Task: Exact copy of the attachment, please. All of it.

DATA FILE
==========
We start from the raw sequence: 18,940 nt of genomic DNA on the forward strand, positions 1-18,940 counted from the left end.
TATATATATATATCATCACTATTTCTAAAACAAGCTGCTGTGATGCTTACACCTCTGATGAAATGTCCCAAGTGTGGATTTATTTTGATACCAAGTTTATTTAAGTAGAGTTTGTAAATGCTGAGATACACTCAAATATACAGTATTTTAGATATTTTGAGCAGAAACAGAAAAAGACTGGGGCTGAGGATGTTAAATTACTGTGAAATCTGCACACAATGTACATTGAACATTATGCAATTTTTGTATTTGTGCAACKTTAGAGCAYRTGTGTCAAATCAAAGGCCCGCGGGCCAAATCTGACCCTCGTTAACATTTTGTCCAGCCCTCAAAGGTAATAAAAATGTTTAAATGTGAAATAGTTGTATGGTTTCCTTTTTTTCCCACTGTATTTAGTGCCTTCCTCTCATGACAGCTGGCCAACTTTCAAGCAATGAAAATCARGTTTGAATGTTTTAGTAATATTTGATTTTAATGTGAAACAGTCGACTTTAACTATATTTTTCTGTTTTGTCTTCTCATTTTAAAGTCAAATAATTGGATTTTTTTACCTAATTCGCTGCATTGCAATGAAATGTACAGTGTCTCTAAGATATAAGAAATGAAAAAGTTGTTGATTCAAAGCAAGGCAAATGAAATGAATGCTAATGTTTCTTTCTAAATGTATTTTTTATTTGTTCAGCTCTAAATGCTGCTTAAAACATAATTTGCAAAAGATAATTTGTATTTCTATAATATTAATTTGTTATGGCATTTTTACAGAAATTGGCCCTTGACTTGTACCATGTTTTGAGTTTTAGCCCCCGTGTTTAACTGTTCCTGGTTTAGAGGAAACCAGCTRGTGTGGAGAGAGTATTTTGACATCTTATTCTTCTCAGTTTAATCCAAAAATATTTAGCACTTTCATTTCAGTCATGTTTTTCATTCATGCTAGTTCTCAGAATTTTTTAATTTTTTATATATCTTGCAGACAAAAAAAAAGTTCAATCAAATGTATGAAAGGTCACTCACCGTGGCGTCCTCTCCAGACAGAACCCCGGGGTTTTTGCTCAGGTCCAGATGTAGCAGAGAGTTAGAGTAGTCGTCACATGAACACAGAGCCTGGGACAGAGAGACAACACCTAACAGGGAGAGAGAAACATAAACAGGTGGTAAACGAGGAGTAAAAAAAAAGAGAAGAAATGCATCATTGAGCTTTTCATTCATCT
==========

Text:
We start from the raw sequence: 18,940 nt of genomic DNA on the forward strand, positions 1-18,940 counted from the left end.
TATATATATATATCATCACTATTTCTAAAACAAGCTGCTGTGATGCTTACACCTCTGATGAAATGTCCCAAGTGTGGATTTATTTTGATACCAAGTTTATTTAAGTAGAGTTTGTAAATGCTGAGATACACTCAAATATACAGTATTTTAGATATTTTGAGCAGAAACAGAAAAAGACTGGGGCTGAGGATGTTAAATTACTGTGAAATCTGCACACAATGTACATTGAACATTATGCAATTTTTGTATTTGTGCAACKTTAGAGCAYRTGTGTCAAATCAAAGGCCCGCGGGCCAAATCTGACCCTCGTTAACATTTTGTCCAGCCCTCAAAGGTAATAAAAATGTTTAAATGTGAAATAGTTGTATGGTTTCCTTTTTTTCCCACTGTATTTAGTGCCTTCCTCTCATGACAGCTGGCCAACTTTCAAGCAATGAAAATCARGTTTGAATGTTTTAGTAATATTTGATTTTAATGTGAAACAGTCGACTTTAACTATATTTTTCTGTTTTGTCTTCTCATTTTAAAGTCAAATAATTGGATTTTTTTACCTAATTCGCTGCATTGCAATGAAATGTACAGTGTCTCTAAGATATAAGAAATGAAAAAGTTGTTGATTCAAAGCAAGGCAAATGAAATGAATGCTAATGTTTCTTTCTAAATGTATTTTTTATTTGTTCAGCTCTAAATGCTGCTTAAAACATAATTTGCAAAAGATAATTTGTATTTCTATAATATTAATTTGTTATGGCATTTTTACAGAAATTGGCCCTTGACTTGTACCATGTTTTGAGTTTTAGCCCCCGTGTTTAACTGTTCCTGGTTTAGAGGAAACCAGCTRGTGTGGAGAGAGTATTTTGACATCTTATTCTTCTCAGTTTAATCCAAAAATATTTAGCACTTTCATTTCAGTCATGTTTTTCATTCATGCTAGTTCTCAGAATTTTTTAATTTTTTATATATCTTGCAGACAAAAAAAAAGTTCAATCAAATGTATGAAAGGTCACTCACCGTGGCGTCCTCTCCAGACAGAACCCCGGGGTTTTTGCTCAGGTCCAGATGTAGCAGAGAGTTAGAGTAGTCGTCACATGAACACAGAGCCTGGGACAGAGAGACAACACCTAACAGGGAGAGAGAAACATAAACAGGTGGTAAACGAGGAGTAAAAAAAAAGAGAAGAAATGCATCATTGAGCTTTTCATTCATCT